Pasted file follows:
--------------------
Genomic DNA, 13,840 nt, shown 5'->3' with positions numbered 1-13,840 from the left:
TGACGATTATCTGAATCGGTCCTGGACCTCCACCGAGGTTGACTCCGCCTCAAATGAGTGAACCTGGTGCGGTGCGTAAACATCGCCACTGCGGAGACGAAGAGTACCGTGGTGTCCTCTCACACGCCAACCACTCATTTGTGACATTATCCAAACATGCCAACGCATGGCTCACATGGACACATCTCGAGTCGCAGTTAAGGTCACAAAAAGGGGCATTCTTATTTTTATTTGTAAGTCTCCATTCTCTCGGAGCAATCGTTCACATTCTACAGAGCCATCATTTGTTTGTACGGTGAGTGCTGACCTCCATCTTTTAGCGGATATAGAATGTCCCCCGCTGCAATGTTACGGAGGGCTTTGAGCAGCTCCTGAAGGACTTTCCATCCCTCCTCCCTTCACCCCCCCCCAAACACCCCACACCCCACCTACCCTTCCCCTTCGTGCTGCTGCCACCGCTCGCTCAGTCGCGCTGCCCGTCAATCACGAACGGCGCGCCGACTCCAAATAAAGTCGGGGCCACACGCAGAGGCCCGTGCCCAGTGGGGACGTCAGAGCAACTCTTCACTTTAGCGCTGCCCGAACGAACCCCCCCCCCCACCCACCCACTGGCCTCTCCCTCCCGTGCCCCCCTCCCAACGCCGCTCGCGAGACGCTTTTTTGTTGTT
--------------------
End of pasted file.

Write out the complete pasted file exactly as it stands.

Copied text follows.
Genomic DNA, 13,840 nt, shown 5'->3' with positions numbered 1-13,840 from the left:
TGACGATTATCTGAATCGGTCCTGGACCTCCACCGAGGTTGACTCCGCCTCAAATGAGTGAACCTGGTGCGGTGCGTAAACATCGCCACTGCGGAGACGAAGAGTACCGTGGTGTCCTCTCACACGCCAACCACTCATTTGTGACATTATCCAAACATGCCAACGCATGGCTCACATGGACACATCTCGAGTCGCAGTTAAGGTCACAAAAAGGGGCATTCTTATTTTTATTTGTAAGTCTCCATTCTCTCGGAGCAATCGTTCACATTCTACAGAGCCATCATTTGTTTGTACGGTGAGTGCTGACCTCCATCTTTTAGCGGATATAGAATGTCCCCCGCTGCAATGTTACGGAGGGCTTTGAGCAGCTCCTGAAGGACTTTCCATCCCTCCTCCCTTCACCCCCCCCCAAACACCCCACACCCCACCTACCCTTCCCCTTCGTGCTGCTGCCACCGCTCGCTCAGTCGCGCTGCCCGTCAATCACGAACGGCGCGCCGACTCCAAATAAAGTCGGGGCCACACGCAGAGGCCCGTGCCCAGTGGGGACGTCAGAGCAACTCTTCACTTTAGCGCTGCCCGAACGAACCCCCCCCCCCACCCACCCACTGGCCTCTCCCTCCCGTGCCCCCCTCCCAACGCCGCTCGCGAGACGCTTTTTTGTTGTT